While the Struts framework has been widely deployed, there's no doubt that its original version held room for improvement. The newly released Struts 2.0 carries much of the power of its predecessor but is simpler for developers to use. In this article, S. Sangeetha and S. V. Subrahmanya outline the changes in Struts 2.0 and offer migration pointers for developers familiar with the Struts framework.
Apache Struts is a very popular Web framework for developing Web applications using Java Enterprise Edition (JEE). The Apache Struts Project is the open source community that develops and maintains the Struts framework. Apache Struts (or simply Struts) was released in July 2001. Since its release, it has become the de facto standard for building Web applications using JEE.
The recently released Struts 2.0 is an elegant, extensible framework for building enterprise-ready Web applications using Java code. The framework is designed to streamline the development cycle, from building to deploying to maintaining applications over time. Following an in-depth introduction to the architecture of Struts 2, you'll examine code samples that illustrate its advances over Struts 1.0, and get some tips for migrating and integrating code written for the earlier Struts framework with Struts 2.0.
This article assumes prior familiarity with Struts 1.0. If you are familiar with Model-View-Controller (MVC)-based Web development but haven't used Struts before, you may want to read "Struts 2.0 in action" (JavaWorld, October 2007) to learn the basics of Java Web application development using the Struts framework.
A brief history of Struts 2.0
The Struts framework was created so that developers could build servlets or JavaServer Pages in which database code, page design code and control flow code were not co-mingled. Applications that have code intermixed in this way become difficult to maintain as they grow larger. The Struts framework is based on the MVC architecture, which helps developers create dynamic Web applications with clear separation of concerns.
The Struts framework provides its own Web controller component for handling control-flow logic. For the view, it integrates with other technologies, such as JavaServer Pages (including JSTL and JSF), Velocity Template Engine and XSLT. For the model, it uses technologies such as JDBC, EJB, Hibernate or iBATIS for data access.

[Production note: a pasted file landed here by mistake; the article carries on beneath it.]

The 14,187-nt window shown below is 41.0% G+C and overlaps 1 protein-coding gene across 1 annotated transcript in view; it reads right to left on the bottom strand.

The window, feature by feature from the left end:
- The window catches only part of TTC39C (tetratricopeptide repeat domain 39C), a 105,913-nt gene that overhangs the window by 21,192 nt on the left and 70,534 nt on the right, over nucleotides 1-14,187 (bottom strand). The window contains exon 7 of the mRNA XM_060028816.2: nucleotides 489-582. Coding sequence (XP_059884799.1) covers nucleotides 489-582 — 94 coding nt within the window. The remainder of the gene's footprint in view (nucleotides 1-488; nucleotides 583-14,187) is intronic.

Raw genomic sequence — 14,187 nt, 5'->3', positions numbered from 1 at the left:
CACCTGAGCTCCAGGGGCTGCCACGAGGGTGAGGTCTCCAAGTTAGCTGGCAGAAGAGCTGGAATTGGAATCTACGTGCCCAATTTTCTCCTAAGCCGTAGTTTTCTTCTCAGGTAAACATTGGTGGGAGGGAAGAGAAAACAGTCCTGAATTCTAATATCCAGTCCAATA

Struts 1.0 is mature, well supported by a large developer community, and widely documented. But over the last few years, a lot of open source community Web frameworks have come onto the scene, and there's been a need to keep up with the changing requirements for Web applications; thus, there has been an impetus for the creation of the next generation of the Struts framework. The initial proposal that sought to fill this need was Struts Ti, a simplified Model 2 framework for developing Web applications for those who are in need of less configuration and better structure and controller features. Another framework that was considered for this purpose was Apache Shale; however, Shale is a component-based framework that is based on JSF. The Shale developer community was hesitant to unify with Struts and has decided to continue developing Shale as a separate top-level project.
The WebWork project was started by the Open Symphony community and was aimed at the Struts developer community. It catered to the needs of people who were looking for a framework similar to Struts but with better features. The WebWork framework was released in 2002. After working independently for several years, the WebWork and Struts communities joined forces in December 2005 to create a new version of Struts; in essence, Struts 2 is Struts 1 plus WebWork. The new version of Struts is simpler to use, and closer to the original vision for the Struts framework.